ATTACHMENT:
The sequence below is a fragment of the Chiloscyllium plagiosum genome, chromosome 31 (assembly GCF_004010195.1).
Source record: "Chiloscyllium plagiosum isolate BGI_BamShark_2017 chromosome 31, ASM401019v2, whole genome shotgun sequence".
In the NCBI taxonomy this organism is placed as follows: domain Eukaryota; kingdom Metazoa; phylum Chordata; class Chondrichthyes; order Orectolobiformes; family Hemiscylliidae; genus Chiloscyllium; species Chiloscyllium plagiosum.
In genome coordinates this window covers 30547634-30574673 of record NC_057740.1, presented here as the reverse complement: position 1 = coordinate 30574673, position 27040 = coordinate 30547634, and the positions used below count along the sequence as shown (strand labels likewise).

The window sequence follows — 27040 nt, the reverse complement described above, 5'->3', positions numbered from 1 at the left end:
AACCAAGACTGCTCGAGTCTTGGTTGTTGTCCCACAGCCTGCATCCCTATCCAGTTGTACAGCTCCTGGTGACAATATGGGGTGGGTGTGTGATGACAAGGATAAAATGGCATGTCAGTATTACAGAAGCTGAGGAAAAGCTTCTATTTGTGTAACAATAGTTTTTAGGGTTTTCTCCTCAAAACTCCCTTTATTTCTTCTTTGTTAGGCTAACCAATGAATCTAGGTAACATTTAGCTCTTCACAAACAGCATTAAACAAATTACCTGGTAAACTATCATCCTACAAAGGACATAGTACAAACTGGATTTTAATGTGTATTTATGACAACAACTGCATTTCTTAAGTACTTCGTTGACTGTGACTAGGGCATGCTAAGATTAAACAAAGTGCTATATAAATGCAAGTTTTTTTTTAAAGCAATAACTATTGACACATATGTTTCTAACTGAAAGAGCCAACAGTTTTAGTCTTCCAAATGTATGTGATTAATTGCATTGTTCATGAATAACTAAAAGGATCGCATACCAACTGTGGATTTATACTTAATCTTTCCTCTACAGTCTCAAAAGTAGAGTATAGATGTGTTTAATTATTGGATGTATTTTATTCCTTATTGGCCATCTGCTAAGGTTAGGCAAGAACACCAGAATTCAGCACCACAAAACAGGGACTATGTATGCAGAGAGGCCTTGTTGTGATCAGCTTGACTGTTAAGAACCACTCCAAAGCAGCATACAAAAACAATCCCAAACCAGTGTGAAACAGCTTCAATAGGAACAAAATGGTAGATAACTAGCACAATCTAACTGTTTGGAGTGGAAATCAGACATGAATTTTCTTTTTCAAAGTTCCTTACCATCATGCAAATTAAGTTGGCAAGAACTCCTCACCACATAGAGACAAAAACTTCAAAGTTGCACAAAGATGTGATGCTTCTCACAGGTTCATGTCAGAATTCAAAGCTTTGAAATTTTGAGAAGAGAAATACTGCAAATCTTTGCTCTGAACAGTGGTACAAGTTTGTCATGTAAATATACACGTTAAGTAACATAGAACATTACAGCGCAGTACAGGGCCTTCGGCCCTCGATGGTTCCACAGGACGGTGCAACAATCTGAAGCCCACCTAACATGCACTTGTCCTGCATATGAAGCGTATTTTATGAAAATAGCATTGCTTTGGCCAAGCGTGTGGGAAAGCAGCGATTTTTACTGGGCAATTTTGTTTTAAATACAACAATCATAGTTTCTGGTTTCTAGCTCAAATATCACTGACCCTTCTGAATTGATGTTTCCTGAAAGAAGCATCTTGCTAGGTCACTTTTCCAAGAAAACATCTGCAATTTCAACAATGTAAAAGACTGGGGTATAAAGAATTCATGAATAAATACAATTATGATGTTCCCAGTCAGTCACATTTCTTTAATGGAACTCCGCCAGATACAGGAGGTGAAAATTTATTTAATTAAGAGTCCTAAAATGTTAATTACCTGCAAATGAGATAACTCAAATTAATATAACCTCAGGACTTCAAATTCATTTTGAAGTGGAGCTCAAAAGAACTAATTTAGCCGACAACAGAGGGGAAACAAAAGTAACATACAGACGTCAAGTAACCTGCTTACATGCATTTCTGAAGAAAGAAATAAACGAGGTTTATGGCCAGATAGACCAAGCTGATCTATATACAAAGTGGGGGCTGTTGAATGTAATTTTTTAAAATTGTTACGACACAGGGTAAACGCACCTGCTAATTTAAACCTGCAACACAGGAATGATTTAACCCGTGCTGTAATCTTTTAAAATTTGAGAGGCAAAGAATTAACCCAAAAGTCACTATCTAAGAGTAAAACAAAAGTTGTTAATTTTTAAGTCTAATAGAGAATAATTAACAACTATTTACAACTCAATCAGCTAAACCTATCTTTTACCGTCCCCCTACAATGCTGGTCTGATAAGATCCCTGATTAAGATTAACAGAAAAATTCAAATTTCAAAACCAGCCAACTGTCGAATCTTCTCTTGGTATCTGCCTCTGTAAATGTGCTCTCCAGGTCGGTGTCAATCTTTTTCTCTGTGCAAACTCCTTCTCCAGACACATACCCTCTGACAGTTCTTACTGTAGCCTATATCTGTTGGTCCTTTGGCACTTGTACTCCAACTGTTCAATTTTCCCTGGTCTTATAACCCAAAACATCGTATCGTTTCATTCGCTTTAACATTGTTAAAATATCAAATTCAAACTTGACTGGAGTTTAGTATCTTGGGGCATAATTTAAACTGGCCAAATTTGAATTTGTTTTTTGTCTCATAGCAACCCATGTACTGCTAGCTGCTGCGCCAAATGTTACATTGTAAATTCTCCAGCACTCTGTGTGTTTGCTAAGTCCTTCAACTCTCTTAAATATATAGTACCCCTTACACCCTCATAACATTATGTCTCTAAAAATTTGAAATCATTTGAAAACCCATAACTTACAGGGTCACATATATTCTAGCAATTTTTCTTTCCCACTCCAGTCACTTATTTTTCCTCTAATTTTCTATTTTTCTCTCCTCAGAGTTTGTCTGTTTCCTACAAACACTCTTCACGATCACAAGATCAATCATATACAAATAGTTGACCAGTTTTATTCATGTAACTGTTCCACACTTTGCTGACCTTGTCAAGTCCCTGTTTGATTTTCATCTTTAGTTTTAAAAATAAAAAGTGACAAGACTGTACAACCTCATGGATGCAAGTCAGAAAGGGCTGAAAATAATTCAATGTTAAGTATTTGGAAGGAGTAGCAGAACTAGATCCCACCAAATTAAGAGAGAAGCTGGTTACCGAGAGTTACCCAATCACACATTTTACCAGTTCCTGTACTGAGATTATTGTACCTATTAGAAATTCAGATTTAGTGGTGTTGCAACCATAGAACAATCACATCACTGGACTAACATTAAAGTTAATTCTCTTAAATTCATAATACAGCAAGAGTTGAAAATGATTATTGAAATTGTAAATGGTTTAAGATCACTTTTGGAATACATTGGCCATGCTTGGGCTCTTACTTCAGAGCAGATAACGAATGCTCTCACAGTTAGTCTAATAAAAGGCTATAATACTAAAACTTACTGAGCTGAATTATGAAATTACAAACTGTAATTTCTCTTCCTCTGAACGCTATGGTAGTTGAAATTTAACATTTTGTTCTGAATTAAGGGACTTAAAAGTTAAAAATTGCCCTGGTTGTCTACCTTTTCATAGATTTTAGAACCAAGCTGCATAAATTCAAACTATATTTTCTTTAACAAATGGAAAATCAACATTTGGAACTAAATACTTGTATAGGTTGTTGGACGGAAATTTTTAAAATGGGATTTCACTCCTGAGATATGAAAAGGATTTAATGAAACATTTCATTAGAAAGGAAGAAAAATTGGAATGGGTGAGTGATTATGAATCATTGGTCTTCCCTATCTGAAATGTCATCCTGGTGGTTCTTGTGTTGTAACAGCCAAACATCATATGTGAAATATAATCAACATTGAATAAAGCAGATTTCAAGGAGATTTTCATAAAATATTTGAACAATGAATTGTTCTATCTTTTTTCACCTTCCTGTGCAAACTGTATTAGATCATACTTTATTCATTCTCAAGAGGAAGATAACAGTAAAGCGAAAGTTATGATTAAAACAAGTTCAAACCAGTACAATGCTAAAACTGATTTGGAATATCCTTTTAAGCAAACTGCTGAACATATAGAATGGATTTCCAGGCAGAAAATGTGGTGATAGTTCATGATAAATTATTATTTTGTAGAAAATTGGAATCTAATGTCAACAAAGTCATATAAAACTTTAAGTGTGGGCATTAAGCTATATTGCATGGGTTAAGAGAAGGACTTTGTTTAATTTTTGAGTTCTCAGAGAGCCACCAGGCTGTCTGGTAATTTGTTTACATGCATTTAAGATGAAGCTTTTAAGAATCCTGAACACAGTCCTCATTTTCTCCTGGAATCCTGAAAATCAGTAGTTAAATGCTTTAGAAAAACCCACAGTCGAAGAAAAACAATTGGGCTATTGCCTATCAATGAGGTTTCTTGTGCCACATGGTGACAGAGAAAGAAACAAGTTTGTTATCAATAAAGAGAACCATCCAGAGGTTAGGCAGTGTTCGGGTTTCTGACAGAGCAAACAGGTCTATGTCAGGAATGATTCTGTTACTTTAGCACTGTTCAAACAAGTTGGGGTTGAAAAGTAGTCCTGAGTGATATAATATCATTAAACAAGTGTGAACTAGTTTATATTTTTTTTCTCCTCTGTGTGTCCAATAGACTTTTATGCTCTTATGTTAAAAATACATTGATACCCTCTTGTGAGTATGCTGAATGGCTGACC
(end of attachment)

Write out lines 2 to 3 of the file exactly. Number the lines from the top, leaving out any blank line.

Source record: "Chiloscyllium plagiosum isolate BGI_BamShark_2017 chromosome 31, ASM401019v2, whole genome shotgun sequence".
In the NCBI taxonomy this organism is placed as follows: domain Eukaryota; kingdom Metazoa; phylum Chordata; class Chondrichthyes; order Orectolobiformes; family Hemiscylliidae; genus Chiloscyllium; species Chiloscyllium plagiosum.